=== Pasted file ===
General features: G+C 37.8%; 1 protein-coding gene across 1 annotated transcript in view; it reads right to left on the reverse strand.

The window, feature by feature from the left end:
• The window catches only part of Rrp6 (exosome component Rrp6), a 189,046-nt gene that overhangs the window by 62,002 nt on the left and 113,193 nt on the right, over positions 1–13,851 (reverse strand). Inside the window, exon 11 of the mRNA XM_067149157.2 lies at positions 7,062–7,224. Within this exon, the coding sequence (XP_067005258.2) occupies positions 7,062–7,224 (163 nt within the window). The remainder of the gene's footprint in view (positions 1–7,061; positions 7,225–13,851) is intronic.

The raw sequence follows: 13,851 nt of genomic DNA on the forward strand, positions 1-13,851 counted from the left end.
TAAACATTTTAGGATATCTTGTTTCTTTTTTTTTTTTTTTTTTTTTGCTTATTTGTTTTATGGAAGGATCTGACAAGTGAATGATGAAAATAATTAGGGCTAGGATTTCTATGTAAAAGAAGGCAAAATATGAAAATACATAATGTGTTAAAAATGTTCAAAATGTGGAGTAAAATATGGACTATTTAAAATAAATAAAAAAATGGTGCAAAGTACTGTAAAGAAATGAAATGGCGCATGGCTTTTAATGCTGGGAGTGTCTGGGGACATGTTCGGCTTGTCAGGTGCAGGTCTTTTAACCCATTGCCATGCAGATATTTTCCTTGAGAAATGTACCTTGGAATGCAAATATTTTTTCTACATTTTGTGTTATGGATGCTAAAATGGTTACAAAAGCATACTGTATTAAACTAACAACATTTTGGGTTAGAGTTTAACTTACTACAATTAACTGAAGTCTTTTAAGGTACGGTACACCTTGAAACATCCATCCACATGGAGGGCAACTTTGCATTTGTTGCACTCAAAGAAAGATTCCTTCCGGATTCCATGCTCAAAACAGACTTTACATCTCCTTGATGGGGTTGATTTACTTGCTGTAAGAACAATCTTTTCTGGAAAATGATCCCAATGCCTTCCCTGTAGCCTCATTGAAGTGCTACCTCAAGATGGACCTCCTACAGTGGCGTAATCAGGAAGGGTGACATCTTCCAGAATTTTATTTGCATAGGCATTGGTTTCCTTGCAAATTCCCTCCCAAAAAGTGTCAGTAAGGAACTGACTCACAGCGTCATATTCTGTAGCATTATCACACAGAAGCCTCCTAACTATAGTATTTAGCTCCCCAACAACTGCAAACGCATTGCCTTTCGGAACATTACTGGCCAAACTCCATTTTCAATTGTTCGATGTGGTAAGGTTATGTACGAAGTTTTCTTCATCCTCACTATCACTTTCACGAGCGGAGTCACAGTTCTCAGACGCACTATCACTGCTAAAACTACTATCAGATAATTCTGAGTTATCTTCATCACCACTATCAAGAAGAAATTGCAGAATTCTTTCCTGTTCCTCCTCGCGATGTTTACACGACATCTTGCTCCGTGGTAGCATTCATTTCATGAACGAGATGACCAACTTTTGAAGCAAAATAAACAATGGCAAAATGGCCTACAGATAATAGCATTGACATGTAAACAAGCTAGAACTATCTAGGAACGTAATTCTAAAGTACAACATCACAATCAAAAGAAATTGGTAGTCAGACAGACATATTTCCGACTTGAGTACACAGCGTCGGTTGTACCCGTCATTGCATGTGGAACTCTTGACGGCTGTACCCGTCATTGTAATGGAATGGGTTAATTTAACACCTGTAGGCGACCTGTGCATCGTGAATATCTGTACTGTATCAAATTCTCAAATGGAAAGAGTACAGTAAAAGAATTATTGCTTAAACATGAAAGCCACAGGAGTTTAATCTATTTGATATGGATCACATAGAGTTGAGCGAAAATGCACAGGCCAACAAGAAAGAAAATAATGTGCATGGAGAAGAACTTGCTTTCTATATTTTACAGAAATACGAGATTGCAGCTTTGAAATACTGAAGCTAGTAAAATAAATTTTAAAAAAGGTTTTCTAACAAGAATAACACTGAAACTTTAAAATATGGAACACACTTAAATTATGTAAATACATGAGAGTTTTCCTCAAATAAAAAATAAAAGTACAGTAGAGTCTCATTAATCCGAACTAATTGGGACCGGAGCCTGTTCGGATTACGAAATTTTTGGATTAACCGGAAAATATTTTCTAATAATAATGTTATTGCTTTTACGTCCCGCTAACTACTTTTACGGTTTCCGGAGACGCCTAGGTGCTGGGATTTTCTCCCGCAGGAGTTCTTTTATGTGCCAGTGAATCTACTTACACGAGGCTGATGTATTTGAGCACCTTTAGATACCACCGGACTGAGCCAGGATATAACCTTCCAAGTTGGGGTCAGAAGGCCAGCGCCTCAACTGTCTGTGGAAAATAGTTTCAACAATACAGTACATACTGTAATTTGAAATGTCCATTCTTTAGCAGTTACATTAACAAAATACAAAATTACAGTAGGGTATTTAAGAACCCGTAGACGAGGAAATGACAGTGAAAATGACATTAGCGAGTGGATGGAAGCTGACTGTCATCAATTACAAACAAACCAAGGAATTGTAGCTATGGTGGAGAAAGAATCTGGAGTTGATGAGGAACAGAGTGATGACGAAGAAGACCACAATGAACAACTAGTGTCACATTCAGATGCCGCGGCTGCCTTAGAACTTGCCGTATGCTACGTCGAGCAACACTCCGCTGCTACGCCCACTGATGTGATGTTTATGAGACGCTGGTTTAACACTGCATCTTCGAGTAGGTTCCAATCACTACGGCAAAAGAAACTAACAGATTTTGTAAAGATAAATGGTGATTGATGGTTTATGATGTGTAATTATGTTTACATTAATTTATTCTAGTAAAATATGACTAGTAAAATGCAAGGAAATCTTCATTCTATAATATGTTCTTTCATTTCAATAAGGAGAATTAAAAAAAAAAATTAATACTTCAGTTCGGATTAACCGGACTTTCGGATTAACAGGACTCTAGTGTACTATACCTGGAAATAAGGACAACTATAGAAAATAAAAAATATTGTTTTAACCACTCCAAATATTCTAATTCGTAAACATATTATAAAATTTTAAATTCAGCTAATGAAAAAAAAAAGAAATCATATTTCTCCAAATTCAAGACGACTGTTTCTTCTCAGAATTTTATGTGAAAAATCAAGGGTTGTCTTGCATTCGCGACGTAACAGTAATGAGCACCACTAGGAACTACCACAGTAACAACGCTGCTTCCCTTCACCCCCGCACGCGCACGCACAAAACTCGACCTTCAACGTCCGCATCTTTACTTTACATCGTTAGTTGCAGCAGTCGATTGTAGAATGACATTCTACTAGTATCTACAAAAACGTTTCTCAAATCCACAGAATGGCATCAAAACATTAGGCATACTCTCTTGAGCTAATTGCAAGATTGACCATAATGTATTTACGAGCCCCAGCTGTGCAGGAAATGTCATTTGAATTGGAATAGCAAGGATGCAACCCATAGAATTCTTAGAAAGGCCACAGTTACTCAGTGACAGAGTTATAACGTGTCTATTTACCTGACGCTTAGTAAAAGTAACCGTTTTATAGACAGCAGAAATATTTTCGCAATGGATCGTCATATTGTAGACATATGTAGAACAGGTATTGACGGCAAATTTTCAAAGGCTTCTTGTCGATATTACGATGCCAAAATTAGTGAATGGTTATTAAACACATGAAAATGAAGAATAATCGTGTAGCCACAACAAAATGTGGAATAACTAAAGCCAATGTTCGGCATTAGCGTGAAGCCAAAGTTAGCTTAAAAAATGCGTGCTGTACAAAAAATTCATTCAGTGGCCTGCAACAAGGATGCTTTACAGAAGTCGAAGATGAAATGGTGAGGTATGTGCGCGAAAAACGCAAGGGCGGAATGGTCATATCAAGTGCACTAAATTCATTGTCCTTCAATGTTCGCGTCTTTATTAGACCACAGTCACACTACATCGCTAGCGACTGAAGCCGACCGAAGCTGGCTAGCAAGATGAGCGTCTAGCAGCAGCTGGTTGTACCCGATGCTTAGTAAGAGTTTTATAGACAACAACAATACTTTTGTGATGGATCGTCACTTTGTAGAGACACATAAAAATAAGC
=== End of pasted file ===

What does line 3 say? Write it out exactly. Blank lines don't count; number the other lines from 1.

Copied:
• The window catches only part of Rrp6 (exosome component Rrp6), a 189,046-nt gene that overhangs the window by 62,002 nt on the left and 113,193 nt on the right, over positions 1–13,851 (reverse strand). Inside the window, exon 11 of the mRNA XM_067149157.2 lies at positions 7,062–7,224. Within this exon, the coding sequence (XP_067005258.2) occupies positions 7,062–7,224 (163 nt within the window). The remainder of the gene's footprint in view (positions 1–7,061; positions 7,225–13,851) is intronic.